Suction dredging permits halted by Alameda County court
The lawsuit was filed under the pretense that the DFG is illegally spending taxpayer money by issuing permits for a program for which it has been ordered to conduct an Environmental Impact Report, or EIR.
The EIR, which was ordered to be completed by June of 2008, has not yet been finished and the lawsuit calls for a halt of issuance of suction dredging permits until the EIR is completed and updated regulations are formulated, as per California Environmental Quality Act guidelines.
The court’s decision will essentially achieve that same goal, with the DFG ordered to stop “expending any money from the California General Fund to issue suction dredge permits,” according to a DFG press release. The suspension of permit sales will continue until a resolution is reached in the lawsuit, which could result in either the suspension continuing or a return to miners being able to purchase permits.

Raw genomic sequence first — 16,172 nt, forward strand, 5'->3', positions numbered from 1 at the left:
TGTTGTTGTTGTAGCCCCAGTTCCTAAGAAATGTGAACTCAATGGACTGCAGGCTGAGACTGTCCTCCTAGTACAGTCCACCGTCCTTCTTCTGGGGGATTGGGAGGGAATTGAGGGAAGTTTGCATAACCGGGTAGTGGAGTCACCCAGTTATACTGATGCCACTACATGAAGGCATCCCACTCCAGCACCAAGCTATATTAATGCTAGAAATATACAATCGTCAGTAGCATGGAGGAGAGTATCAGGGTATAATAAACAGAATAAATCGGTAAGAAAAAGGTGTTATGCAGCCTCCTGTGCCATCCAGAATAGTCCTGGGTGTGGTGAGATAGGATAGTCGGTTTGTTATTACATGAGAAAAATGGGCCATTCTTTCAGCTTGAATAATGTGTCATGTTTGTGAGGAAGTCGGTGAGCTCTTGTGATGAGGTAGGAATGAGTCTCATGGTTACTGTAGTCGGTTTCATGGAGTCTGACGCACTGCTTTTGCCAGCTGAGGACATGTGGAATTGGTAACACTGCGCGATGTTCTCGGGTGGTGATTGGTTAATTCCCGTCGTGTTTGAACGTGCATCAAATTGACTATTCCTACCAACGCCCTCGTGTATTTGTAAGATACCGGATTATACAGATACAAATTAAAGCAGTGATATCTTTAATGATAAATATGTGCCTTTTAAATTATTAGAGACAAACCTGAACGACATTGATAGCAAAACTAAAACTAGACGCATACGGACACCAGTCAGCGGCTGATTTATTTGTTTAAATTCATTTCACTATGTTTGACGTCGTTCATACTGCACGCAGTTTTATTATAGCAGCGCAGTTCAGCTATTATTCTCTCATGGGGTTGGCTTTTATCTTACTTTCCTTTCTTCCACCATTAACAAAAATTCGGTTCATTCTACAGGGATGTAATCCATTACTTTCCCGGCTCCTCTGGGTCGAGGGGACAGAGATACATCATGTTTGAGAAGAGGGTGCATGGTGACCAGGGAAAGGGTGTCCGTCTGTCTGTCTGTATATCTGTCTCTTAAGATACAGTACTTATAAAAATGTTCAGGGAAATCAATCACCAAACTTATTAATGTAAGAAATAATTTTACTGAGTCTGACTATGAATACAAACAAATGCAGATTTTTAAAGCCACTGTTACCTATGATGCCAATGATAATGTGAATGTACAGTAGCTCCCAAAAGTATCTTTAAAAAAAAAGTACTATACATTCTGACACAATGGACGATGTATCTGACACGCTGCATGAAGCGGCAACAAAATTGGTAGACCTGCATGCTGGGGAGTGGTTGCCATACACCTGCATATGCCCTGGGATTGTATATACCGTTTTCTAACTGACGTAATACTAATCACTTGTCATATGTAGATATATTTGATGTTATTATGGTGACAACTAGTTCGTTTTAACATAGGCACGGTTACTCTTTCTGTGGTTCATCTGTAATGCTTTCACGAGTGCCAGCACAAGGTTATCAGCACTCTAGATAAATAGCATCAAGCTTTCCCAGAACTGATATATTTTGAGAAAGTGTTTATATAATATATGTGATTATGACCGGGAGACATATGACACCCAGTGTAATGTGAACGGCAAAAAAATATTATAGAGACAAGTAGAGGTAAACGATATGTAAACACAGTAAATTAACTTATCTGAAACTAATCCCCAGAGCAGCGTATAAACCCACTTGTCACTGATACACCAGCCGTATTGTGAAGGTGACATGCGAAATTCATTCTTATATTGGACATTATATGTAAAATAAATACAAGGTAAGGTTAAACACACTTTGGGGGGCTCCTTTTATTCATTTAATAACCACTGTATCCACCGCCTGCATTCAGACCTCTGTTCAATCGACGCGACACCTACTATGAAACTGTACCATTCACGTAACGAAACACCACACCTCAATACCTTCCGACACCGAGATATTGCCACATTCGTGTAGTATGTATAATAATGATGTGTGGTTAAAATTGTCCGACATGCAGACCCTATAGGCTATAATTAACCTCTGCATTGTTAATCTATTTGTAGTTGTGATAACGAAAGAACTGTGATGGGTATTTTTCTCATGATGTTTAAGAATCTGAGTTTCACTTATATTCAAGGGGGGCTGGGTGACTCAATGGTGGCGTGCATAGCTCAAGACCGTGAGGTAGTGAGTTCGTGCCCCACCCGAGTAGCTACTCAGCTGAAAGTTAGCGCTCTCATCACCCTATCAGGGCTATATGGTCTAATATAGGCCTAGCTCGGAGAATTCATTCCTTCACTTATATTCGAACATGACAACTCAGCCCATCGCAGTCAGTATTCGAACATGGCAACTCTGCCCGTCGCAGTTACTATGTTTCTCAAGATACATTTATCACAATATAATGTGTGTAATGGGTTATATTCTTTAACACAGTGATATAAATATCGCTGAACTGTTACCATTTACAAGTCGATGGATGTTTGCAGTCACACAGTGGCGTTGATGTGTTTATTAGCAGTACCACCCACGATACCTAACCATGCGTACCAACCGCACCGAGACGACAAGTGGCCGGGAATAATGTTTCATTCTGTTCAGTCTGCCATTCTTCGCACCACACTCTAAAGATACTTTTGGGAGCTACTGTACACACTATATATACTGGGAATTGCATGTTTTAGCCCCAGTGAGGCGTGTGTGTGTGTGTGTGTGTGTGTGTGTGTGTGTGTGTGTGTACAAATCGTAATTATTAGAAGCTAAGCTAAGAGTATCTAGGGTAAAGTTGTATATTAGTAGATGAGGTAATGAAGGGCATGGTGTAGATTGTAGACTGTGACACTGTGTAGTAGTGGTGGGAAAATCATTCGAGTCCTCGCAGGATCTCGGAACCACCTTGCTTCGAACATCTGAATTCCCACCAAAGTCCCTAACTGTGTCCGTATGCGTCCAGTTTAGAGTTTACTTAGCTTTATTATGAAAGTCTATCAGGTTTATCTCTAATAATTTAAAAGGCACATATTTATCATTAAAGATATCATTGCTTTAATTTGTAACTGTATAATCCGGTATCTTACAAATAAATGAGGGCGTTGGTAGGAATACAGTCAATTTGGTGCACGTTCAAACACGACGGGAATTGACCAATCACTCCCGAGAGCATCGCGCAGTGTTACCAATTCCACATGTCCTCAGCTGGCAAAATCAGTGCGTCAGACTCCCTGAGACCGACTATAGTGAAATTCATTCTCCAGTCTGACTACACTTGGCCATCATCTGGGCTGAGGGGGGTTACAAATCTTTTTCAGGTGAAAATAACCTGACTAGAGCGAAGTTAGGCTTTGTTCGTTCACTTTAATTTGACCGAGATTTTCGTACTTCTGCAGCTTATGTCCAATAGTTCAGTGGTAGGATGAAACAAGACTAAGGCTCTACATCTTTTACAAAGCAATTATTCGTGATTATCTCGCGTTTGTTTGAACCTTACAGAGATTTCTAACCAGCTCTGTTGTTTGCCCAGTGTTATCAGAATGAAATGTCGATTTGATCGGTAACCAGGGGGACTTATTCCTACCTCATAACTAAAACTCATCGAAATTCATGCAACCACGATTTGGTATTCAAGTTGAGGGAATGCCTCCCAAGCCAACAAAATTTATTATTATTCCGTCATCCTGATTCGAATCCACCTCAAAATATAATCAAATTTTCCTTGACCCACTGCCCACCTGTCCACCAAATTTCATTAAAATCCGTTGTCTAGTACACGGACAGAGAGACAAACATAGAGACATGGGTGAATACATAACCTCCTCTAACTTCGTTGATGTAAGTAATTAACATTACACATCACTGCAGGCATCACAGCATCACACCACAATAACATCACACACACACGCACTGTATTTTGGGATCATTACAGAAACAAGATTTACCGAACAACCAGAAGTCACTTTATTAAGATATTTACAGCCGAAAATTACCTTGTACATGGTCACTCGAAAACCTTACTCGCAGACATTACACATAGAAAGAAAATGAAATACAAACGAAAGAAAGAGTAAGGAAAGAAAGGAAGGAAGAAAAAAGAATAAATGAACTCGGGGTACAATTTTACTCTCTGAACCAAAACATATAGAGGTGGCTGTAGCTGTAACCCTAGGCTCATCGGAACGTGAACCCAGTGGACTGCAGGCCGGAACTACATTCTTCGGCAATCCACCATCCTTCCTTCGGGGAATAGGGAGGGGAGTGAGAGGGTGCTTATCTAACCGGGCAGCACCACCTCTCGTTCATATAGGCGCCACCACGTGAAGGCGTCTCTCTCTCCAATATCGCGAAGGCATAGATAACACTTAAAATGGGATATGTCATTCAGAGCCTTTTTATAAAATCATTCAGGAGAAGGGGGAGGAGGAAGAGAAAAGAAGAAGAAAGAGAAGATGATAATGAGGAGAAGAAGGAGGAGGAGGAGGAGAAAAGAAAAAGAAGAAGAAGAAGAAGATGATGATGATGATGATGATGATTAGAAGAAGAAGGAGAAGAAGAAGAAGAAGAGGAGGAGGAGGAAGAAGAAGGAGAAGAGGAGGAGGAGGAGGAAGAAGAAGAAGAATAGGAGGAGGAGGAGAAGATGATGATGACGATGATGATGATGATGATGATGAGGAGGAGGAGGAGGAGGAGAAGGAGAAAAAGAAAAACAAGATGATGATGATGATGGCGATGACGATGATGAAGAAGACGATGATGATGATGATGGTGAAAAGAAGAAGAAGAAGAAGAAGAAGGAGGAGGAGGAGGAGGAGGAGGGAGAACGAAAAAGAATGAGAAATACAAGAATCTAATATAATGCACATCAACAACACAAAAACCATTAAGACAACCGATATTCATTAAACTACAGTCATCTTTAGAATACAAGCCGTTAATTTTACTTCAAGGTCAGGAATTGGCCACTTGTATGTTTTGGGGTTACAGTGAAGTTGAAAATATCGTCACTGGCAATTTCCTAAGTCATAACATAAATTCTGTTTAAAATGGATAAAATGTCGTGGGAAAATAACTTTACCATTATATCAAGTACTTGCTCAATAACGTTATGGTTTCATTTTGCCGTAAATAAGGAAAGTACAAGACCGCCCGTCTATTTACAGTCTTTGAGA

According to Tucker, the lawsuit is going after suction dredge mining in a different manner than Senate Bill 670, which is a bill that would place suction dredging under a moratorium until the DFG completes its EIR. He argued that the legislation is different from the litigation in that the lawsuit is addressing the budgetary practices of the DFG.
“The court decision does not preclude the need for SB 670,” Tucker said.
The groups involved with the legislation and the lawsuit are awaiting California Gov. Arnold Schwarzenegger’s decision on whether or not he will sign SB 670 into law, and expect a decision within the next two weeks.
The DFG release said that suction dredging permits issued before the court’s decision will still be honored.